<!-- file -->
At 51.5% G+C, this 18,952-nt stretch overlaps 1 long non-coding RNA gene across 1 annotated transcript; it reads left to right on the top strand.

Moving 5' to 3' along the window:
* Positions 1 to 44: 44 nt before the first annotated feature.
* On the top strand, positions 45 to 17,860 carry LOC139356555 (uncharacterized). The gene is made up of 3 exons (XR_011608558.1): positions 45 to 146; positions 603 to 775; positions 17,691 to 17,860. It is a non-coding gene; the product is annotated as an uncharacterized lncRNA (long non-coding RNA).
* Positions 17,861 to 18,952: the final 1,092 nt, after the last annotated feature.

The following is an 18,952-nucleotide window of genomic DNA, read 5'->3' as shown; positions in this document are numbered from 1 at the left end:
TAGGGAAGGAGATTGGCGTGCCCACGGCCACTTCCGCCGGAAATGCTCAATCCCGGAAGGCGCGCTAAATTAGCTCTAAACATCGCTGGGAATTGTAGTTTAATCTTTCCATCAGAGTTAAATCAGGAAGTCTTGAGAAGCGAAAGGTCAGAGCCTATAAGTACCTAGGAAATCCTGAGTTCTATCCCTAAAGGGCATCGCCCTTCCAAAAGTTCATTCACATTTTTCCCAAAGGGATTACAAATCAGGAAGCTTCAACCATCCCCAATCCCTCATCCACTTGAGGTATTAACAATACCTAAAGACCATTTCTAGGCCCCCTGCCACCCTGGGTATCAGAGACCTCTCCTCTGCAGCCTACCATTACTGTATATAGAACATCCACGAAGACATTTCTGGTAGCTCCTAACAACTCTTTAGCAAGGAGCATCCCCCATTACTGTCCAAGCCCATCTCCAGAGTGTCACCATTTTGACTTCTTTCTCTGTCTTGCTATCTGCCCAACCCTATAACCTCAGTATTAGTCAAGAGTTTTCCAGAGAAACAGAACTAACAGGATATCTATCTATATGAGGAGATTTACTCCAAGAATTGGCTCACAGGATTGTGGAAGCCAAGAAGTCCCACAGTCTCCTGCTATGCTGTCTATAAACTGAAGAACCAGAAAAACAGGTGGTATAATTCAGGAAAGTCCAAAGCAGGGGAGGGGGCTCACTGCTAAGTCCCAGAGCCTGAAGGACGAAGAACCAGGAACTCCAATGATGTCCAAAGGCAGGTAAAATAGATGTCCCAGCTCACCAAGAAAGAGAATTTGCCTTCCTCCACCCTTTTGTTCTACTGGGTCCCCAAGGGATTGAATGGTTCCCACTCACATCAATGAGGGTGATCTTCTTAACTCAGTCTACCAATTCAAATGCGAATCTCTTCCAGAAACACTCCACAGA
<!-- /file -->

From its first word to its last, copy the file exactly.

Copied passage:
At 51.5% G+C, this 18,952-nt stretch overlaps 1 long non-coding RNA gene across 1 annotated transcript; it reads left to right on the top strand.

Moving 5' to 3' along the window:
* Positions 1 to 44: 44 nt before the first annotated feature.
* On the top strand, positions 45 to 17,860 carry LOC139356555 (uncharacterized). The gene is made up of 3 exons (XR_011608558.1): positions 45 to 146; positions 603 to 775; positions 17,691 to 17,860. It is a non-coding gene; the product is annotated as an uncharacterized lncRNA (long non-coding RNA).
* Positions 17,861 to 18,952: the final 1,092 nt, after the last annotated feature.

The following is an 18,952-nucleotide window of genomic DNA, read 5'->3' as shown; positions in this document are numbered from 1 at the left end:
TAGGGAAGGAGATTGGCGTGCCCACGGCCACTTCCGCCGGAAATGCTCAATCCCGGAAGGCGCGCTAAATTAGCTCTAAACATCGCTGGGAATTGTAGTTTAATCTTTCCATCAGAGTTAAATCAGGAAGTCTTGAGAAGCGAAAGGTCAGAGCCTATAAGTACCTAGGAAATCCTGAGTTCTATCCCTAAAGGGCATCGCCCTTCCAAAAGTTCATTCACATTTTTCCCAAAGGGATTACAAATCAGGAAGCTTCAACCATCCCCAATCCCTCATCCACTTGAGGTATTAACAATACCTAAAGACCATTTCTAGGCCCCCTGCCACCCTGGGTATCAGAGACCTCTCCTCTGCAGCCTACCATTACTGTATATAGAACATCCACGAAGACATTTCTGGTAGCTCCTAACAACTCTTTAGCAAGGAGCATCCCCCATTACTGTCCAAGCCCATCTCCAGAGTGTCACCATTTTGACTTCTTTCTCTGTCTTGCTATCTGCCCAACCCTATAACCTCAGTATTAGTCAAGAGTTTTCCAGAGAAACAGAACTAACAGGATATCTATCTATATGAGGAGATTTACTCCAAGAATTGGCTCACAGGATTGTGGAAGCCAAGAAGTCCCACAGTCTCCTGCTATGCTGTCTATAAACTGAAGAACCAGAAAAACAGGTGGTATAATTCAGGAAAGTCCAAAGCAGGGGAGGGGGCTCACTGCTAAGTCCCAGAGCCTGAAGGACGAAGAACCAGGAACTCCAATGATGTCCAAAGGCAGGTAAAATAGATGTCCCAGCTCACCAAGAAAGAGAATTTGCCTTCCTCCACCCTTTTGTTCTACTGGGTCCCCAAGGGATTGAATGGTTCCCACTCACATCAATGAGGGTGATCTTCTTAACTCAGTCTACCAATTCAAATGCGAATCTCTTCCAGAAACACTCCACAGA